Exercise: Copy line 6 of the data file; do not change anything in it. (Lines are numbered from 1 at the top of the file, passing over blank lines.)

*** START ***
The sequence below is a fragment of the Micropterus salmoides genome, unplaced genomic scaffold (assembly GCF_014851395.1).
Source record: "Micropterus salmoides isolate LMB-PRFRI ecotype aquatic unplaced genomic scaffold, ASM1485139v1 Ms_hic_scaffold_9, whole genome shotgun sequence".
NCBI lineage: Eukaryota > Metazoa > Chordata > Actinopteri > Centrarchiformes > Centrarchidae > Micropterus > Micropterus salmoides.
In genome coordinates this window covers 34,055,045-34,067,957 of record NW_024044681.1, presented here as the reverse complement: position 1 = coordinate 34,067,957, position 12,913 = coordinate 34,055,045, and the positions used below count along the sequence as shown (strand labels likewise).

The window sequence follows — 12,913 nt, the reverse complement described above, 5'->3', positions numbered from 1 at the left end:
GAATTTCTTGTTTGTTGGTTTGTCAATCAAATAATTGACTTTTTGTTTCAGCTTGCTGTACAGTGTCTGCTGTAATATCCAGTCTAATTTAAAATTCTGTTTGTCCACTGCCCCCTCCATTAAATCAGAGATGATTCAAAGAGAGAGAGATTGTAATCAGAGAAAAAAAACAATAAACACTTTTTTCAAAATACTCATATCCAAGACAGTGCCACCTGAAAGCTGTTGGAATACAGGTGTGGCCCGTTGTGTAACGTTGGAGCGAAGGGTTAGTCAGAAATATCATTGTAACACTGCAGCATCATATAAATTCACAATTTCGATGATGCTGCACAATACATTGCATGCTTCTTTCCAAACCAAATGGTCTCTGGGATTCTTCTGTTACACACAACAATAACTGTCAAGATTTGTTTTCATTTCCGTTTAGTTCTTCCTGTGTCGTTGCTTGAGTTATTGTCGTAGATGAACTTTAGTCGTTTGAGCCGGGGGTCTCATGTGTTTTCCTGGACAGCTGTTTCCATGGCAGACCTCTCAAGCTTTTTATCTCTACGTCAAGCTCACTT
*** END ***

GAATTTCTTGTTTGTTGGTTTGTCAATCAAATAATTGACTTTTTGTTTCAGCTTGCTGTACAGTGTCTGCTGTAATATCCAGTCTAATTTAAAATTCTGTTTGTCCACTGCCCCCTCCATTAAATCAGAGATGATTCAAAGAGAGAGAGATTGTAATCAGAGAAAAAAAACAATAAACACTTTTTTCAAAATACTCATATCCAAGACAGTGCCACCTGAAAGCTGTTGGAATACAGGTGTGGCCCGTTGTGTAACGTTGGAGCGAAGGGTTAGTCAGAAATATCATTGTAACACTGCAGCATCATATAAATTCACAATTTCGATGATGCTGCACAATACATTGCATGCTTCTTTCCAAACCAAATGGTCTCTGGGATTCTTCTGTTACACACAACAATAACTGTCAAGATTTGTTTTCATTTCCGTTTAGTTCTTCCTGTGTCGTTGCTTGAGTTATTGTCGTAGATGAACTTTAGTCGTTTGAGCCGGGGGTCTCATGTGTTTTCCTGGACAGCTGTTTCCATGGCAGACCTCTCAAGCTTTTTATCTCTACGTCAAGCTCACTT